Arsene Wenger is the driving force behind a move to re-write the offside law in a bid to bring an end to the controversial borderline VAR decisions that have brought football into disrepute.

The former Arsenal boss believes attacking players should be deemed onside if ANY part of their body is in line with the last opponent.

Goals are being disallowed for marginal calls, with a player ruled offside if any part of the body which can be used to score strays beyond the last defender

Wenger took up a position as FIFA's chief of global football in November.

Arsene Wenger was speaking at the Laureus World Sports Awards

Part of his role includes working on the International Football Association Board, the body that governs the laws of the game.

And he confirmed: “I am in the middle of the controversial situation with VAR and it is clear that the most difficult thing that people have with it is the offside rule.

“You have had offsides by a margin of a fraction of a centimetre, offside literally by a nose.

“I believe it is the time to do this very quickly.

“There is room to change the rule a little bit and not say that a part of a player’s nose is offside, so you are offside because you can score with that.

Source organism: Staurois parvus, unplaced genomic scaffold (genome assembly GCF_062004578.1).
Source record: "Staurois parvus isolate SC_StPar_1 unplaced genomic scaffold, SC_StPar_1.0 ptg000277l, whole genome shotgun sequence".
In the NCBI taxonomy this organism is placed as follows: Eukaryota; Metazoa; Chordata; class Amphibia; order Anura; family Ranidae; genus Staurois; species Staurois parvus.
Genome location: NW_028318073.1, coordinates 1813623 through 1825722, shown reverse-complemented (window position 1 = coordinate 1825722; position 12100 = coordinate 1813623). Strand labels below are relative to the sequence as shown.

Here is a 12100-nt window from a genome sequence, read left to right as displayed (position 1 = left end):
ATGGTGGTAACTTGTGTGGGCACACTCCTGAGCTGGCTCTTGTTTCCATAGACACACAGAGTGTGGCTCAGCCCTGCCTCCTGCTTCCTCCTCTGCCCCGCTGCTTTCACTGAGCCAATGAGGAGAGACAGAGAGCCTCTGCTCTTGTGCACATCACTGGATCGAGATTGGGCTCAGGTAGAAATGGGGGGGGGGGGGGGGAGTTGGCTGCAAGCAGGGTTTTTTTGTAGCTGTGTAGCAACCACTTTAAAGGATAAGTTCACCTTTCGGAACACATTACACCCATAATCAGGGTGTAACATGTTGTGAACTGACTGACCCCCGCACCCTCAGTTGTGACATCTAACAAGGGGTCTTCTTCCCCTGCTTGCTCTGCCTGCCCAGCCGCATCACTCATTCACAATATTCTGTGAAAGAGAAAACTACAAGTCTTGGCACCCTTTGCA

Wenger was on hand to present a prize

“Instead, you will not be offside if any part of the body that can score a goal is in line with the last defender - even if other parts of the attacker’s body are in front.

“That will sort it out because you will no longer have decisions about millimetres and a fraction of the attacker being in front of the defensive line.”

FIFA are looking at other changes to pacify fans who have been angered by the controversy caused by VAR.

They are set to demand that stadiums in all major leagues are required to install big screens to help keep supporters informed about decisions under review.

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Manchester United's Old Trafford and Liverpool's Anfield are the only two grounds in the Premier League without a big screen.

Wenger also believes that VAR will be improved by employing former players to make decisions from behind a screen.

Speaking at the Laureus Sports Awards in Berlin, he said: "At the moment, in what is the first period when we have used this technology, there are not enough VAR specialists who can cover every game over the weekend.

“It will be improved very quickly if we change the protocols, so that we can use former players in the VAR room.”